The problem was further compounded by downed communications lines in the affected areas. The tornado snapped telephone lines and uprooted many trees between Tangail and Dhaka, making it difficult for anyone to reach most of the affected area for hours. Many more dead bodies were found when government relief workers reached the affected areas.

The extent of horror was unfolded on Tuesday night, a day after the tornado, when state TV announced that the death toll had reached 443.

The number of injured quickly overwhelmed the local hospitals as thousands arrived for treatment, many of them bleeding from cuts.

At least 120 of the dead came from Bashail, a village where the victims included students in a boarding school building that collapsed on top of them, said Irsat Jahan, the local administrator.

"When the killer storm came, I saw the tin roofs of homes cut into pieces and flying everywhere," said Reazuddin Ahmed, a 45-year-old weaver from Rampur village.

When the sky darkened and the winds began to howl, Mr. Ahmed said, he gathered his wife and three children near a cement wall alongside a road near their home and prayed.

There they watched the tornado toss the village's many wooden and tin-roofed houses into the air and reduce several larger buildings, including a movie house, to rubble.

The Ahmeds survived, but at least 55 of their neighbors died. On Tuesday, their bodies were retrieved and lined up for burial in a soccer field near a collapsed school building.

Deaths were also reported in five neighboring villages. Many of the survivors were left alone to search for the bodies of their relatives and to prepare for their burial.

They included Noorjahan Begum, a 50-year-old who lost her daughter, a sister and a brother-in-law.

"She was playing with her friends just minutes before the tragedy struck," Mrs. Begum said, pointing at her daughter's body covered with a torn quilt.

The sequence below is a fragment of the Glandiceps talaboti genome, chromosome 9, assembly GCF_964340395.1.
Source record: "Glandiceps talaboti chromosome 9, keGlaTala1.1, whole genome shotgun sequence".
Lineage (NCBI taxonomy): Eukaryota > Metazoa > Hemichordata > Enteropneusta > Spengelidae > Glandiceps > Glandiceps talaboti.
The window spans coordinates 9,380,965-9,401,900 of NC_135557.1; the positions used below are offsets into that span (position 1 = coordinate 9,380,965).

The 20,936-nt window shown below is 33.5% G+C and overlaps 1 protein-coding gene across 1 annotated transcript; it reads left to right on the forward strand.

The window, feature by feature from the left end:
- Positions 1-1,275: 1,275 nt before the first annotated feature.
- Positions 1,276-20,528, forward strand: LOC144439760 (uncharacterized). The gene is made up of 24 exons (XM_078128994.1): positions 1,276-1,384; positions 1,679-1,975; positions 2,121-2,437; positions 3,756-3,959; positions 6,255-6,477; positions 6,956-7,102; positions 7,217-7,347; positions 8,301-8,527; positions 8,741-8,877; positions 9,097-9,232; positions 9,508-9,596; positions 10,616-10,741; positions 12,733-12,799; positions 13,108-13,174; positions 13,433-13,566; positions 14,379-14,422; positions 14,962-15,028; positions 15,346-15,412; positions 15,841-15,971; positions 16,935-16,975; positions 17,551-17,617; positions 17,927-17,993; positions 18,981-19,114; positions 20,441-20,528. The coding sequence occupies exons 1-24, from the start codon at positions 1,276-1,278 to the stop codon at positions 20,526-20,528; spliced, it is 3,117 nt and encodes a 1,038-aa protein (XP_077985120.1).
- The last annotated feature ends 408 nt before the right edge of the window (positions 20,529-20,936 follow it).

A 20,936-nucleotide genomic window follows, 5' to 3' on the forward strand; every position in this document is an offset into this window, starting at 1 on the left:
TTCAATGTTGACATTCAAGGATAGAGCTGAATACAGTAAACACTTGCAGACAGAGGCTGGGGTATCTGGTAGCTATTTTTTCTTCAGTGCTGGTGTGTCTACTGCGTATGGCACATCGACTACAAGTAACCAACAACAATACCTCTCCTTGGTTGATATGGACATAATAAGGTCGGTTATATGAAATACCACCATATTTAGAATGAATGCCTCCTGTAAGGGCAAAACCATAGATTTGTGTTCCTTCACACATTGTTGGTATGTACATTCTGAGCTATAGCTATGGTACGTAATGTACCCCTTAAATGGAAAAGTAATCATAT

At a Government hospital in Tangail, Mohammad Arif, a 10-year-old boy, was writhing on a floor alongside six bodies wrapped in bedspreads.

The 200-bed hospital was overwhelmed with more than 1,000 injured, many of whom lay on its floors.

A nurse treating the boy said the hospital quickly ran out of bandages, medicine and surgical equipment. She said at least 50 people died shortly after arrival.

Altaf Hossain, who runs a medical store in Tangail, said he saw the hospital authorities turn away four pickup trucks that arrived, some filled with bodies, some with injured people. He said the doctors refused to admit the injured, saying they had no space left.

New York Times (USA)

It looked like hell had been let loose. It was dust and wind everywhere. We prayed to God: 'Save us,' " said Babul Ahmed, Reazuddin's 10-year-old son.

The Ahmeds survived, but at least 55 of their neighbors died. On Tuesday, their bodies were retrieved and lined up for burial in a soccer field near a collapsed school building.

Many of the survivors were left alone to search for the bodies of their relatives and to prepare for their burial.

L.A. Times (USA)

Bangladesh's effort to improve weather forecast

  • # Bangladesh Meteorological Department ()
  • # Diasaster Management Information Center (DMIC) of Comprehensive Disaster Management Programme (CDMP) ()
  • # Sylhet Met Office (including pic) ()
  • # Bangladesh Tornadoes () American Metereologist Jonathan Finch's site dedicated to predicting Bangladesh tornadoes
  • #   ()

Severe thunderstorms and tornadoes can be monitored if state-of-the-art forecasting and monitoring devices are put in place. With modern forecasting and monitoring machineries it is possible to warn people to take precautionary measures against such natural disasters.

Arjumand Habib, Deputy Director of Bangladesh’s Department of Meteorology